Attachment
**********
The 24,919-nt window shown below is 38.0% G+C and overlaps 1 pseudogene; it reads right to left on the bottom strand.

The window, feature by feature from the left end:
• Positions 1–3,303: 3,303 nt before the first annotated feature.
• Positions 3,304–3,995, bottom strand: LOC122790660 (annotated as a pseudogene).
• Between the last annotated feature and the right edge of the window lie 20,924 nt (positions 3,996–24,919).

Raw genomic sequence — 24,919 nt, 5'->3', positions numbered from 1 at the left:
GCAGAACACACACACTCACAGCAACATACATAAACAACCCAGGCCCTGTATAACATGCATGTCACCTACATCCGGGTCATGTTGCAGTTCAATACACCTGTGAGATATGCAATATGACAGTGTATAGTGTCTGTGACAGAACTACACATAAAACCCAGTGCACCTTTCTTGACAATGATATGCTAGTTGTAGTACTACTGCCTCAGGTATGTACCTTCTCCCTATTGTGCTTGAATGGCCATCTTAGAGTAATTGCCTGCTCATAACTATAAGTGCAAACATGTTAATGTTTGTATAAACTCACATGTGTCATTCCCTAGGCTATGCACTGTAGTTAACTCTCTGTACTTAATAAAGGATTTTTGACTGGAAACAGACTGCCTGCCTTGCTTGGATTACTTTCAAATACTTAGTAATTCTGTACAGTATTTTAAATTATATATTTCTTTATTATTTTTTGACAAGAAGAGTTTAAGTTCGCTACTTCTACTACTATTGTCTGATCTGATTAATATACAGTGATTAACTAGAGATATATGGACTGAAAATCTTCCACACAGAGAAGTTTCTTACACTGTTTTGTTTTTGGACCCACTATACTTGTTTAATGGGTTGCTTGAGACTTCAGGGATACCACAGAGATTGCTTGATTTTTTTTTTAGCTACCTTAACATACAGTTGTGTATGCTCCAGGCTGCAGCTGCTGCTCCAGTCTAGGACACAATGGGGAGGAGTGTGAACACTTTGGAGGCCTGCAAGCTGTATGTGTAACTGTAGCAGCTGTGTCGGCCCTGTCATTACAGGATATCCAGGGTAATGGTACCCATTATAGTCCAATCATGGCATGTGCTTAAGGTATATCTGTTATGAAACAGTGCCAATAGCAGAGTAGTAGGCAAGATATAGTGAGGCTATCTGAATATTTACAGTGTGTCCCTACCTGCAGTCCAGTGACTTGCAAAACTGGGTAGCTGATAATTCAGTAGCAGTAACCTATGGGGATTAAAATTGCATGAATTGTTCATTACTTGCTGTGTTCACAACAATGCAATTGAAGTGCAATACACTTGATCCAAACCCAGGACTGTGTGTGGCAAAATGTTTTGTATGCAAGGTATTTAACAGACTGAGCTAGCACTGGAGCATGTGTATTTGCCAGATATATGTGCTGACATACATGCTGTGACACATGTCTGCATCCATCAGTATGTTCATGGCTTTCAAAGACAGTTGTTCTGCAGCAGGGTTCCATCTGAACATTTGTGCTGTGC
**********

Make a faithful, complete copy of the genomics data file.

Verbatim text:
The 24,919-nt window shown below is 38.0% G+C and overlaps 1 pseudogene; it reads right to left on the bottom strand.

The window, feature by feature from the left end:
• Positions 1–3,303: 3,303 nt before the first annotated feature.
• Positions 3,304–3,995, bottom strand: LOC122790660 (annotated as a pseudogene).
• Between the last annotated feature and the right edge of the window lie 20,924 nt (positions 3,996–24,919).

Raw genomic sequence — 24,919 nt, 5'->3', positions numbered from 1 at the left:
GCAGAACACACACACTCACAGCAACATACATAAACAACCCAGGCCCTGTATAACATGCATGTCACCTACATCCGGGTCATGTTGCAGTTCAATACACCTGTGAGATATGCAATATGACAGTGTATAGTGTCTGTGACAGAACTACACATAAAACCCAGTGCACCTTTCTTGACAATGATATGCTAGTTGTAGTACTACTGCCTCAGGTATGTACCTTCTCCCTATTGTGCTTGAATGGCCATCTTAGAGTAATTGCCTGCTCATAACTATAAGTGCAAACATGTTAATGTTTGTATAAACTCACATGTGTCATTCCCTAGGCTATGCACTGTAGTTAACTCTCTGTACTTAATAAAGGATTTTTGACTGGAAACAGACTGCCTGCCTTGCTTGGATTACTTTCAAATACTTAGTAATTCTGTACAGTATTTTAAATTATATATTTCTTTATTATTTTTTGACAAGAAGAGTTTAAGTTCGCTACTTCTACTACTATTGTCTGATCTGATTAATATACAGTGATTAACTAGAGATATATGGACTGAAAATCTTCCACACAGAGAAGTTTCTTACACTGTTTTGTTTTTGGACCCACTATACTTGTTTAATGGGTTGCTTGAGACTTCAGGGATACCACAGAGATTGCTTGATTTTTTTTTTAGCTACCTTAACATACAGTTGTGTATGCTCCAGGCTGCAGCTGCTGCTCCAGTCTAGGACACAATGGGGAGGAGTGTGAACACTTTGGAGGCCTGCAAGCTGTATGTGTAACTGTAGCAGCTGTGTCGGCCCTGTCATTACAGGATATCCAGGGTAATGGTACCCATTATAGTCCAATCATGGCATGTGCTTAAGGTATATCTGTTATGAAACAGTGCCAATAGCAGAGTAGTAGGCAAGATATAGTGAGGCTATCTGAATATTTACAGTGTGTCCCTACCTGCAGTCCAGTGACTTGCAAAACTGGGTAGCTGATAATTCAGTAGCAGTAACCTATGGGGATTAAAATTGCATGAATTGTTCATTACTTGCTGTGTTCACAACAATGCAATTGAAGTGCAATACACTTGATCCAAACCCAGGACTGTGTGTGGCAAAATGTTTTGTATGCAAGGTATTTAACAGACTGAGCTAGCACTGGAGCATGTGTATTTGCCAGATATATGTGCTGACATACATGCTGTGACACATGTCTGCATCCATCAGTATGTTCATGGCTTTCAAAGACAGTTGTTCTGCAGCAGGGTTCCATCTGAACATTTGTGCTGTGC